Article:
The preferred solution, for both the ISM and the committee of the noble Lord, Lord Jay, would be a multi-country, multi-entry touring visa for musicians, valid for at least two years and matched by reciprocal EU arrangements. The ISM is clear that other approaches mentioned in the committee’s report—for example, based on existing permitted paid engagement or permit-free festival arrangements—would fall short.
What is needed from the Government—why not even from the Minister today?—is concrete reassurance regarding how the sector’s essential mobility needs will actually be met in an affordable and manageable way. This should reflect the fact that many musicians are highly skilled but fall below the proposed £30,000 salary threshold for skilled work visas and, as the report highlights, that many in the sector are self-employed and could not afford to travel as they do now if it involved expensive healthcare insurance or having to make duplicate social security payments.
I will pass over issues relating to the transportation of instruments and equipment, which other noble Lords, and indeed the report, have covered well.
As we approach the summer, many of us look forward to the music festival season. The various country house opera festivals, led by Glyndebourne, are promoting their wares. The Proms programme for 2019 has been published, including five concerts featuring Berlioz, in this his anniversary year—and I declare my interest as chairman of the Berlioz Society. Numerous other festivals will be taking place across the UK, from the large-scale such as Edinburgh, to more modest events such as the Llandeilo Festival of Music near my home in Wales. Two weeks ago, I was at the splendid Hellensmusic festival near Ledbury, which features master classes for young instrumentalists given by leading musicians from across Europe, as well as an innovative programme with the local primary school run by a violinist from Denmark.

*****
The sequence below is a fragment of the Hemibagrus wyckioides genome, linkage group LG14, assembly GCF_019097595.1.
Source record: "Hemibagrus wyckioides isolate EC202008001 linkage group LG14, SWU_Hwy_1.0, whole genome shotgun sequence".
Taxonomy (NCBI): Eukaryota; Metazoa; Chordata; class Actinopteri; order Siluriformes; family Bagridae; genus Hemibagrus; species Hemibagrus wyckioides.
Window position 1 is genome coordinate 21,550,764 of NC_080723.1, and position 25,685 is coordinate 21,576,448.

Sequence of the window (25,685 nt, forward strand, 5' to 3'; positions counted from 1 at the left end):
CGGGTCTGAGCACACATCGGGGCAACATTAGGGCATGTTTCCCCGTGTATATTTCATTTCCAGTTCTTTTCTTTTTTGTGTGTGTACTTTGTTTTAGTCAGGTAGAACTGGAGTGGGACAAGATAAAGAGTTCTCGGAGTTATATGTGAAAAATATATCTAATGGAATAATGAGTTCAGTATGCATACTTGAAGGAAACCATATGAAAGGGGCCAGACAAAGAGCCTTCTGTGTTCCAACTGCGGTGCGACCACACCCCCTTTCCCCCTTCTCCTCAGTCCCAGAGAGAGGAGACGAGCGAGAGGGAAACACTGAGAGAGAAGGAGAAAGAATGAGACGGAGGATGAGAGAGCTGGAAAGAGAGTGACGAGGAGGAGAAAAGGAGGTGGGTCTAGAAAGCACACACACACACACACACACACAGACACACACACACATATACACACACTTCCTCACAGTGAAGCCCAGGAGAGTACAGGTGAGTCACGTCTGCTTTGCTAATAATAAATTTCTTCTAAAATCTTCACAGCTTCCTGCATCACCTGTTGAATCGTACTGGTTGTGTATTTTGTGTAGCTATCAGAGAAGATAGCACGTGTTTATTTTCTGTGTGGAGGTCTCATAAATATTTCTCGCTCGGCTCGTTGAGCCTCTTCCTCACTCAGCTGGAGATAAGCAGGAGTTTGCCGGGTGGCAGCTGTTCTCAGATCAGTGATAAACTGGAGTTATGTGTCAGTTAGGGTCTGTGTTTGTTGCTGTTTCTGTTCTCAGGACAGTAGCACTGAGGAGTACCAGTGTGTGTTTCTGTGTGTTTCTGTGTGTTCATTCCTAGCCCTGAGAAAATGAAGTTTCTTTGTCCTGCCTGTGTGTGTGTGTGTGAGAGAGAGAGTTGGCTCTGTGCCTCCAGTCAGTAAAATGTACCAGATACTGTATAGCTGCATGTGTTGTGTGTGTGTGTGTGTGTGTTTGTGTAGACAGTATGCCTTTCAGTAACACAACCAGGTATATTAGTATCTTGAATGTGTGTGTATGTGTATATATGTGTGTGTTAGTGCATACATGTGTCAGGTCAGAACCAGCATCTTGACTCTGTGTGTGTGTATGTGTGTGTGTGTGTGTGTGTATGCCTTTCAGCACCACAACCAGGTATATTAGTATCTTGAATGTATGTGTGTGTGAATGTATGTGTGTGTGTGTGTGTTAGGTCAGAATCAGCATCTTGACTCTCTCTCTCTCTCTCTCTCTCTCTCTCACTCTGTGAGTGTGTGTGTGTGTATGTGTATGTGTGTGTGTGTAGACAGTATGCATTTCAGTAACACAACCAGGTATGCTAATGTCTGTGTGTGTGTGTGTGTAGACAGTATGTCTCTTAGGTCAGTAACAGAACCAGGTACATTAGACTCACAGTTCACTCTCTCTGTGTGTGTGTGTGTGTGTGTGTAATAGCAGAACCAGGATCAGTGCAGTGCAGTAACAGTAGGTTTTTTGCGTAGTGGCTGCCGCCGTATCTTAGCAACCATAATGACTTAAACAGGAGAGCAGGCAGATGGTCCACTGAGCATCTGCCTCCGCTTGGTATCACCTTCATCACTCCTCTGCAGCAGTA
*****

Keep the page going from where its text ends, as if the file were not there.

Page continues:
Virtually all of these festivals and events will involve musicians from abroad, as well as from the UK, some recruited at short notice as last-minute replacements. The opening concert at Hellensmusic actually had to be cancelled because the scheduled performer—a remarkable and irreplaceable Kurdish-Iranian singer—was shockingly refused a visa. We all benefit enormously—as listeners, as performers, as communities and as a society—from their presence and contributions. It would be catastrophic if this free musical exchange between the UK and the EU and beyond, in both directions, could not continue after Brexit.
Brexit is supposed to be about the UK establishing itself internationally as an open, confident, independent, free-trading nation. The cultural sector is a major unique selling point, or USP, for the UK and should be a key part of achieving that aspiration whatever the eventual outcome of Brexit. The Government claim to recognise the importance of continued mobility of people for the sector. I hope, therefore, that the Minister in his response is able to give more details about the likely mobility provisions of the proposed co-operative accord with the EU on culture and education, mentioned in the White Paper, thereby helping to demonstrate how, whatever the outcome, the mobility needed to assure the future of this important sector will be maintained, in line with the report, as an important element of the UK’s global standing after Brexit.